At the group show called Zero Art Japan, at hpgrp Gallery, I found a couple interesting pieces by a Japanese artist named Motoko Hoshi.
She uses four kanji characters per piece, yet each kanji character can have multiple meanings. For instance the character to the upper left corner can mean: peace, Japan, the sun or compromise. The character next to it can mean: mind, heart, spirit or core. The character to the lower left can mean: start, develop or departure. The character to the lower right can mean: go, advance, pass or passage. (I do not know how to read Japanese so I apologize if I got this slightly wrong.)
Here is, actually, an interesting quote from the Japan Times about Motoko's work:
As a former advertising copywriter, Hoshi recalls being regularly bedeviled by the rhetorical complexity of written Japanese and struggling to overcome its occasional untranslatability. This occupational frustration eventually paved the way for her years-long quest as an artist of finding a universally comprehensible way to express Japanese kanji. Hence her invention of a quasi-poem typological art called motokotoba. Typically, she selects four kanji characters per piece, and prints them in a striking way so that onlookers can enjoy guessing their meanings, which brings them above linguistic limitations.
(From: http://www.japantimes.co.jp/culture/2012/11/02/culture/outdoor-art-exhibition-comes-with-instruction-from-the-artists-on-show/#.Ut0WvxAo7IU )
So each piece can have different meanings based on how you choose to interpret each kanji character. Yet, Motoko also invites the viewer to not only choose individual meanings for individual characters, but also to then combine the meanings in various manners to create different narratives, or thoughts or concepts. Indeed, the straight lines radiating out from each central box indicate that the character within the box can be combined in any direction with another character. She invites you to read the characters horizontally, vertically, diagonally or just randomly.
So the multiple lines represent a type of map that a person can use to go from one kanji character to the next to derive ever changing meanings from the piece. So the number of possible stories from one piece would involve all the combinations of the different meanings of each character and all the possible combinations of the four characters.
Someone I know looked at the piece above and said, "I understand what it can mean! If you have some type of meaningful goal, this will require an immense amount of psychological preparation and only then should a person make the physical effort to acquire the resources to accomplish the goal." So that would be one of numerous possible interpretations.
What's interesting to me is whether a person will continually derive meanings that reinforce what the person already believes, or would it be possible to come up with an entirely new concept or new insight by studying such a work? This could be a central question that the artist is asking: when we read a text, how much of our reading is an active type of construction, how much is self-reinforcement of what we already believe and how much is truly transformational?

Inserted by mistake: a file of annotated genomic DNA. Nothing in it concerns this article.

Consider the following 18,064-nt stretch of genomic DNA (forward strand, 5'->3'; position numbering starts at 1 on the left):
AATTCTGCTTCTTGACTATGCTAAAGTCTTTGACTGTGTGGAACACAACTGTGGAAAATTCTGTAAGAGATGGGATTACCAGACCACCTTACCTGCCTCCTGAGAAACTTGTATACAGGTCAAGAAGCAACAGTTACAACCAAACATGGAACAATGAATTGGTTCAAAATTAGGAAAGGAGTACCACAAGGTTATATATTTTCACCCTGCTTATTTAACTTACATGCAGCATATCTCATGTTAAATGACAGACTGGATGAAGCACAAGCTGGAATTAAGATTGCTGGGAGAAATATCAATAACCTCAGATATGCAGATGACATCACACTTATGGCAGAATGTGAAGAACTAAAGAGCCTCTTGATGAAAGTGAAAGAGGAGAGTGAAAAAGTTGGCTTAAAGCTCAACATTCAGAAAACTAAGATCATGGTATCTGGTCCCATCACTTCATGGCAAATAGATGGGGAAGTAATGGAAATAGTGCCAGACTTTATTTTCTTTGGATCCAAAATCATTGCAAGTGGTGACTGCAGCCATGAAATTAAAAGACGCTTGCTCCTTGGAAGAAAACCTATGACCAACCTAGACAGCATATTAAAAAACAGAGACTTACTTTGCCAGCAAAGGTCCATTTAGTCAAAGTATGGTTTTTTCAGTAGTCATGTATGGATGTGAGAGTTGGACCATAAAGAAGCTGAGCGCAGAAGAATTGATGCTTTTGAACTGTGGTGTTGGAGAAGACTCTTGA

What I also think is interesting is that these works seem to be based around the number four. The same person who gave me the interpretation above told me that she likes the number four because it indicates stability. An animal moves on four legs, a table stands on four legs; also if you look at a pyramid from above, you see that the structures around each word, in Motoko's piece, are pyramidal - a pyramid has four sides. Here's the "Great Pyramid" from above:
In the ancient world people often looked for geographical features that seemed salient or special and they accorded special spiritual or magical meaning to these places. Mountains, for instance, were special places because they extended far up into the sky. To the ancient Egyptians, the pyramid was a type of specially constructed symbolic mountain that was meant to facilitate the journey of the soul of the Pharoah to the next world - it was a structure meant to literally elevate his soul.
So using the number four and the pyramidal shape in relation to words adds extra meanings to each piece. There is an underlying stability to each piece that is not belied by the ever changing possibilities for interpretation and each word is, basically, elevated beyond it's normal usage by the underlying structure of the piece and a special combination or relationship with other words.
I know that in Native American art, as well (especially Sioux art), the number 4 was important because there are four cardinal directions (N,S,E,W). If I recall correctly, the Sioux structured visual pieces around this concept and often only used four colors in their visual images.
Here's the other piece Motoko had at hpgrp Gallery:
Here she uses just one kanji character but there is an extra kind of hidden meaning in the piece. The central character means 'go' or 'exit.' Yet, it is also surrounded by a white square. When you combine the central kanji character with the white square, you, apparently, get a sentence - there is, in fact, a kanji character that is a square. (Again, I do not speak Japanese so I am writing what I understood when this was explained to me.) So at first glance, if you look at this piece quickly, you will just see the central character. Yet, if you look more closely and catch the 'hidden' kanji character, you now perceive a sentence which seems to be: There is a way out! or: It is possible to leave!
Here is the link to the entire show:
There are numerous works of art in this show by various Japanese artists and the building this gallery is in also contains several other really fine galleries worth visiting.
Here is a link about Motoko at hpgrp:
Here's a photo of Motoko and me at the opening. The photo is a little dark, but I think you can see the two pieces she contributed to the show.